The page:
While the literacy (or lack thereof) of Pooh, Owl, and Eeyore becomes a plot point in The House at Pooh Corner, Rabbit's ease with reading and writing is taken for granted.
Rabbit also has good relationships with the minor animals in the forest, known as "Rabbit's Friends-and-Relations". Several are mentioned by name, including beetles called Small, Alexander Beetle and Henry Rush, and three unspecified creatures called Smallest-of-All, Late, and Early. According to the illustrations of the book, his Friends-and-Relations include other rabbits, a squirrel, a hedgehog, mice, and insects. At one point, Rabbit estimates that he would need "seventeen pockets" if he were going to carry all his family about with him. Whether that number refers just to his relatives or to the friends-and-relations as a group is unknown, if it had any basis at all.
In Return to the Hundred Acre Wood, Rabbit tries to organize things further. He tries to have a census in the forest, but it does not work out very well. Rabbit also attempts to teach a Household Management class and is the one who discovers Lottie the otter. His grandfather, Grandad Buck, appears in the book.
Rabbit appears in most Disney Winnie the Pooh cartoons, but he is yellow instead of brown. As an addition to his character, he keeps a garden and does whatever he can to protect it from other animals such as bugs and crows. He gets upset when anyone or anything tries to steal his vegetables or damages his garden. His garden is never mentioned in the books until Return to the Hundred Acre Wood.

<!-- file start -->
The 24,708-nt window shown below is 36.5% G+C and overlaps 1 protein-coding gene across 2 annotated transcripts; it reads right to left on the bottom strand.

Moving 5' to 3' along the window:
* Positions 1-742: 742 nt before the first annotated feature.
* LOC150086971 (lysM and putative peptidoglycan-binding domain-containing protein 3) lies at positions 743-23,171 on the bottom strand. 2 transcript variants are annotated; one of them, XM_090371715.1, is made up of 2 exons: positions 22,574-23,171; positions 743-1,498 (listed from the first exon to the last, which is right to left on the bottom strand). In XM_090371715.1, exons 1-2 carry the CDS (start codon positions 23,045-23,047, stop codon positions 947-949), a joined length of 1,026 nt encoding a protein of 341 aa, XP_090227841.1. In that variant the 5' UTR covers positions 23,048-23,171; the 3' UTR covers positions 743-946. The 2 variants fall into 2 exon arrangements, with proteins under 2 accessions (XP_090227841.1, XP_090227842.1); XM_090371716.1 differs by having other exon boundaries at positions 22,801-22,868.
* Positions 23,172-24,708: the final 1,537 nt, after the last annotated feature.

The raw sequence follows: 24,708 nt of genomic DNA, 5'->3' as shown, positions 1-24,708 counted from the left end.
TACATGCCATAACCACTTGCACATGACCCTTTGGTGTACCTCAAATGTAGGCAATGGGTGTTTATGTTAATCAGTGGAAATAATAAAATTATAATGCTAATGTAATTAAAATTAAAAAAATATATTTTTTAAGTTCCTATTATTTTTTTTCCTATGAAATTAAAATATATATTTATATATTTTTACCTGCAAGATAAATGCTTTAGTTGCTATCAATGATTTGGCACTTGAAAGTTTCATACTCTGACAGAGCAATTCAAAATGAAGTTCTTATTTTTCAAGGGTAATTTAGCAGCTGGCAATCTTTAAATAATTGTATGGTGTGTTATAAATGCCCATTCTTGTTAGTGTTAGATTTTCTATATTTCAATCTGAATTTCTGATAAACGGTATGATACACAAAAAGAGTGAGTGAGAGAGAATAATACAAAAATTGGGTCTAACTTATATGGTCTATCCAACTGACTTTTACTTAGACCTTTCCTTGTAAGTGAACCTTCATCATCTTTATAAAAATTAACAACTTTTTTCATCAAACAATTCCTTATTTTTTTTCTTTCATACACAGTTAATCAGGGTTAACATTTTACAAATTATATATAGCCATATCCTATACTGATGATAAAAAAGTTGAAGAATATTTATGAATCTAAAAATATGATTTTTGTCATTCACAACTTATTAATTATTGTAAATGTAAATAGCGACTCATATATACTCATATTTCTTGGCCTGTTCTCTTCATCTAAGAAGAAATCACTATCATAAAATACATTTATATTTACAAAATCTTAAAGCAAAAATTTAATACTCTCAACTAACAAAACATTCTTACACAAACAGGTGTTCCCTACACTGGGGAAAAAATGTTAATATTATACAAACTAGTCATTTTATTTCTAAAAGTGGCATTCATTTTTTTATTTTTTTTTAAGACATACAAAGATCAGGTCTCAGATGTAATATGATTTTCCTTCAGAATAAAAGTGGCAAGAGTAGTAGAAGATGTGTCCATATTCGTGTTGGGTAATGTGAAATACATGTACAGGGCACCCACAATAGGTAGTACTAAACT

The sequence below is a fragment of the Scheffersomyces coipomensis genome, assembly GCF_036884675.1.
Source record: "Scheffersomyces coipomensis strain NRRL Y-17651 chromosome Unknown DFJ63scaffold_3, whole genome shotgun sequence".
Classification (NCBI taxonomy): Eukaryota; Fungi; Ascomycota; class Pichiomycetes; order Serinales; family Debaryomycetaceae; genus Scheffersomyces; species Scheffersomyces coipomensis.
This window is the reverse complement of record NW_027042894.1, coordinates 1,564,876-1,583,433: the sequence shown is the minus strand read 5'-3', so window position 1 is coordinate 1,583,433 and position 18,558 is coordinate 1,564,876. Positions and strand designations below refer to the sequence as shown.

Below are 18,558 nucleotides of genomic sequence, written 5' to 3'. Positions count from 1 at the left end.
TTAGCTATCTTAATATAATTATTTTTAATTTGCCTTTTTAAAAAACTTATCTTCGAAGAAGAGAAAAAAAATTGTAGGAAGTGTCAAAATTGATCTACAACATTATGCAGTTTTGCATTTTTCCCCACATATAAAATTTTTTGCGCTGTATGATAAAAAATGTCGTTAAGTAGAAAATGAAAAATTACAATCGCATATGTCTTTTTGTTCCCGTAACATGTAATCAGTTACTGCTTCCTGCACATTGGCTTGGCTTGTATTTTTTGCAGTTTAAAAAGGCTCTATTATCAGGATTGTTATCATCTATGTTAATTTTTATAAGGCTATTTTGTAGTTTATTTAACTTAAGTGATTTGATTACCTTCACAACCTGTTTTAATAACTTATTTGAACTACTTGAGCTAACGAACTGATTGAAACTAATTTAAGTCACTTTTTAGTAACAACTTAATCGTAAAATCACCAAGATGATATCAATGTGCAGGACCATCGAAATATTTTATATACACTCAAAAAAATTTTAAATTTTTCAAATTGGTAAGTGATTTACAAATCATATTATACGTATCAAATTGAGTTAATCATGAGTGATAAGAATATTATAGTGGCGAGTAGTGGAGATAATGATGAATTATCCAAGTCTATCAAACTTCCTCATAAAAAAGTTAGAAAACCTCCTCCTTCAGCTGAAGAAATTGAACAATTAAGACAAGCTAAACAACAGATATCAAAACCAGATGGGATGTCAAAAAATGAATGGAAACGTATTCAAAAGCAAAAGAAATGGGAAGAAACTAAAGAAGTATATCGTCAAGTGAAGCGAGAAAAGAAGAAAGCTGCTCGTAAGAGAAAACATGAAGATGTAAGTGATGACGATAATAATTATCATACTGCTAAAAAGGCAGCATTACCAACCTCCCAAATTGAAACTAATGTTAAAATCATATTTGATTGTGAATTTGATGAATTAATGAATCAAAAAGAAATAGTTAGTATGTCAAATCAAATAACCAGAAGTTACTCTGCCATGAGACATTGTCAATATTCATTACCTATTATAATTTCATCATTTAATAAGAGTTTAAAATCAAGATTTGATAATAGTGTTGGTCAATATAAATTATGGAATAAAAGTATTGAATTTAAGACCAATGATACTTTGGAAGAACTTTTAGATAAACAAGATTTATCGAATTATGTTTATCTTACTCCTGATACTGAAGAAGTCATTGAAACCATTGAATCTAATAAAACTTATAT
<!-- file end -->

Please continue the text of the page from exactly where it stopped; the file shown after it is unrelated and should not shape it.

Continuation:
The Disney adaptations also develop his personality further. In addition to wanting to be organized and practical, Rabbit is a control freak who puts himself in charge of things, orders others around and insists on doing things exactly right, in his way and in the proper order. He also has a short temper that was not in the books and can act mean or callous to others, although not intentionally. Deep down, he is very good at heart and cares a lot about his friends.
Rabbit likes to do things by the book. In Pooh's Grand Adventure: The Search forChristopher Robin, he always lets the printed word tell him what to do. He eventually admits that it is because he believes that cannot think well enough for himself. He proves himself wrong when he comes up with an original plan. Despite doing wrong at times, he always learns his lesson. In Springtime with Roo, Rabbit has a leading role and discovers a possible future where everyone, tired of Rabbit's selfishness, will leave the forest and he will be alone. Back in the present, he sets things right.